While laser beam-shooting plants or animals might seem like something straight out of Star Trek, two researchers from the Wellman Center for Photomedicine at Massachusetts General Hospital recently wondered whether such organisms could theoretically exist. In order to satisfy their curiosity, Dr. Malte Gather and Dr. Seok Hyun Yun successfully created a laser that uses a living cell as its light source. The device, which utilizes a protein found in jellyfish, could have applications in the fields of biomedicine and optical computing.

Traditionally, lasers have used synthetic materials such as crystals, dyes and purified gases to amplify photon pulses as they bounce back and forth between two mirrors. Gather and Yun instead used a single, living cell as the optical gain media.

The cell was genetically engineered to express green fluorescent protein (GFP), which a species of jellyfish uses to create bioluminescent light. GFP was chosen because the application of additional enzymes isn't required in order to induce it to emit light, it has well-understood properties, and techniques were already in place for genetically programming organisms to express it.

One of the first steps of the experiment involved building an inch-long cylinder with mirrors at each end. This was then filled with a solution of GFP in water. After some trial and error, the scientists determined the concentration of GFP required to amplify short pulses of energy into laser light.

Next, a line of mammalian cells were produced, that expressed GFP at the required level. One of those cells, with a diameter of 15 to 20 micrometers, was then placed in a microcavity, between two highly-reflective mirrors placed 20 micrometers apart from one another. As was the case with the solution-filled chamber, the cell-based device was able to produce short pulses of laser light. The spherical shape of the cell was even found to help focus the light, resulting in lower input energy levels than were required for the solution.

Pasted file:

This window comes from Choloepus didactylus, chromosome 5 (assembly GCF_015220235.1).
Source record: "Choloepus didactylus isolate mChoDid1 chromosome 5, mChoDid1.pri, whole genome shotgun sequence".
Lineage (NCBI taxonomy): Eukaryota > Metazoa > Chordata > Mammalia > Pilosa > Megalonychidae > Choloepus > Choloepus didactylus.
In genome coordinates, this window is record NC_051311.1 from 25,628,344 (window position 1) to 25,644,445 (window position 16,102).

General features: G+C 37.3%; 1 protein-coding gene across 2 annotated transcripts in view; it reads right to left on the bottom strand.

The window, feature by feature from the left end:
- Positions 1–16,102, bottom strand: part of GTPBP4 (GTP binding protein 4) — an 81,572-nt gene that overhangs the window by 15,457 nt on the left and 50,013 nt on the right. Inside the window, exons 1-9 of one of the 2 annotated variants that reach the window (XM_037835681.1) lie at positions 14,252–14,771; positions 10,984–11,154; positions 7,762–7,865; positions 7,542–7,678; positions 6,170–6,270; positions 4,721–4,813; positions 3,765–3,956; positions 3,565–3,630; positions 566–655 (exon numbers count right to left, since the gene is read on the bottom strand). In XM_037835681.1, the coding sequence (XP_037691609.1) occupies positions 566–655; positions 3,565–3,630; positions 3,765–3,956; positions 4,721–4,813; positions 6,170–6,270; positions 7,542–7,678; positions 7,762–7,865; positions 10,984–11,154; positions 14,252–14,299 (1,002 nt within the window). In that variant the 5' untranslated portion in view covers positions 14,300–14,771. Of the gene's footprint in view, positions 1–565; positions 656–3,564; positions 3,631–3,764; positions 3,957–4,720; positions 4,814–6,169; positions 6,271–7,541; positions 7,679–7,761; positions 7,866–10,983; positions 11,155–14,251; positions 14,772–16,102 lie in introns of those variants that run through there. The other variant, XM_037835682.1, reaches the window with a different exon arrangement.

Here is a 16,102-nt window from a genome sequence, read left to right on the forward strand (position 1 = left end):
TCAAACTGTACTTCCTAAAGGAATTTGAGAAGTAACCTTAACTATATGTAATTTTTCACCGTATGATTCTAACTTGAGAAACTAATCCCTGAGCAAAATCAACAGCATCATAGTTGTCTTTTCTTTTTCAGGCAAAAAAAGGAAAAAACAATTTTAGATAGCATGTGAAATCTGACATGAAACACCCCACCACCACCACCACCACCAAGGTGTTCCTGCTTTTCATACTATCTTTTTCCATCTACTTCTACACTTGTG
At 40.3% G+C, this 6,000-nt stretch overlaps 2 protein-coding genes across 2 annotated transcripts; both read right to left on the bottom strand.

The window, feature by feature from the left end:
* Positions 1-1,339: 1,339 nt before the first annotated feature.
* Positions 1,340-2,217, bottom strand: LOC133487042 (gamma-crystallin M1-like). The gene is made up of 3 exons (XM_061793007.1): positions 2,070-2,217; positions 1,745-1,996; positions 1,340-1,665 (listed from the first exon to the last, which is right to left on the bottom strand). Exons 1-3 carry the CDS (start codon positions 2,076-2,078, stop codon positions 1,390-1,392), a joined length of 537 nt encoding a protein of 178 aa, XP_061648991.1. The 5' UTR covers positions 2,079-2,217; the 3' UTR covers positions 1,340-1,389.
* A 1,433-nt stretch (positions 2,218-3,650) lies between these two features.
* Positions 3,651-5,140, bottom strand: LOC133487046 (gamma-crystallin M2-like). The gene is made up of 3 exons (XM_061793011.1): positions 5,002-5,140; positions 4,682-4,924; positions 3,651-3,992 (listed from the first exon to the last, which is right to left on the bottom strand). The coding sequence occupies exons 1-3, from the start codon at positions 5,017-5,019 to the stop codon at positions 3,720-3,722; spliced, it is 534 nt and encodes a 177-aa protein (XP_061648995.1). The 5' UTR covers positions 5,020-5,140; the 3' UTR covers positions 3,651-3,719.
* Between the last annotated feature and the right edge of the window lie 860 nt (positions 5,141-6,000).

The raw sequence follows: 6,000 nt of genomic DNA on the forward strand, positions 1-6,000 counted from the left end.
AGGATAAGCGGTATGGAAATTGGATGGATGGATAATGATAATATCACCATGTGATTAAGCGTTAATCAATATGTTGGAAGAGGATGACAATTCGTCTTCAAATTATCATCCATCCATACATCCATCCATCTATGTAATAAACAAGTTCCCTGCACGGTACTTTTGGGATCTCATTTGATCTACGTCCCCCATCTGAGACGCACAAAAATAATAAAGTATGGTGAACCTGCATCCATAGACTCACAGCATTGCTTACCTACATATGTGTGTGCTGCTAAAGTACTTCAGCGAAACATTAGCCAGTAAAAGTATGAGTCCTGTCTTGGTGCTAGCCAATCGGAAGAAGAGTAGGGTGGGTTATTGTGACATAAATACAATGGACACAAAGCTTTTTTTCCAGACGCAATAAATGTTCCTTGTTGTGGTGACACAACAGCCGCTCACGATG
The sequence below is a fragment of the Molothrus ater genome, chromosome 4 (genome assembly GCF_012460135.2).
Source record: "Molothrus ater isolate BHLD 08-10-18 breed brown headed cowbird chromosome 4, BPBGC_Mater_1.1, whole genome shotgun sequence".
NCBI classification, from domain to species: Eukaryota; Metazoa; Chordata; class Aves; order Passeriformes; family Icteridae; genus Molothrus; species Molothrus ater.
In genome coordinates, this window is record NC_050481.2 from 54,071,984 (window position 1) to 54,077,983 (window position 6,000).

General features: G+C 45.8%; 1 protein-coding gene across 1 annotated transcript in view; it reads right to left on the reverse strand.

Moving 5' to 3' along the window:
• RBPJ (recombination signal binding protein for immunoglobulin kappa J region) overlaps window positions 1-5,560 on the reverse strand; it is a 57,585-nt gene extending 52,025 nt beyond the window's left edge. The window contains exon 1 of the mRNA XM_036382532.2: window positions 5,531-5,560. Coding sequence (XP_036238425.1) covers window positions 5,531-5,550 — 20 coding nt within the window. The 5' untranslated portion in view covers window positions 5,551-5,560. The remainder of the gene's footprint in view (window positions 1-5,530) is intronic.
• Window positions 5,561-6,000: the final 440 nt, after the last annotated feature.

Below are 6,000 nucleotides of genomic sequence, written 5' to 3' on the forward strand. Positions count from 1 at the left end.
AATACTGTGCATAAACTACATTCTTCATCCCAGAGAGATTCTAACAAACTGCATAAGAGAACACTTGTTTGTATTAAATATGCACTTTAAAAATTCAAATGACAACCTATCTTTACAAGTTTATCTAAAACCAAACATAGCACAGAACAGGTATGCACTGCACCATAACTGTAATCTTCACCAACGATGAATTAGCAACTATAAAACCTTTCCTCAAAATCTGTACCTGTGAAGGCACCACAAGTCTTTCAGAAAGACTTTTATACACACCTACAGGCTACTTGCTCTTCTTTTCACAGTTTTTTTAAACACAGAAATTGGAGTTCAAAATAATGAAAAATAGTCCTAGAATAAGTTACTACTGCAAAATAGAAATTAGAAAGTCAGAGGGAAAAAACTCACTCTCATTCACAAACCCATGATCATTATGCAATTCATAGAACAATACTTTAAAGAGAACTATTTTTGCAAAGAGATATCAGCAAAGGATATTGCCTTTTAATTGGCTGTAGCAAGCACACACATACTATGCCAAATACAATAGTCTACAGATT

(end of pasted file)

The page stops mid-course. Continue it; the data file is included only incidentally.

The cells survived the process, with each one being able to generate hundreds of pulses.

"While the individual laser pulses last for only a few nanoseconds, they are bright enough to be readily detected and appear to carry very useful information that may give us new ways to analyze the properties of large numbers of cells almost instantaneously," said Yun. "And the ability to generate laser light from a biocompatible source placed inside a patient could be useful for photodynamic therapies, in which drugs are activated by the application of light, or novel forms of imaging."

"One of our long-term goals will be finding ways to bring optical communications and computing, currently done with inanimate electronic devices, into the realm of biotechnology," added Gather. "That could be particularly useful in projects requiring the interfacing of electronics with biological organisms. We also hope to be able to implant a structure equivalent to the mirrored chamber right into a cell, which would the next milestone in this research."

The Wellman Center research is being published in the journal Nature Photonics.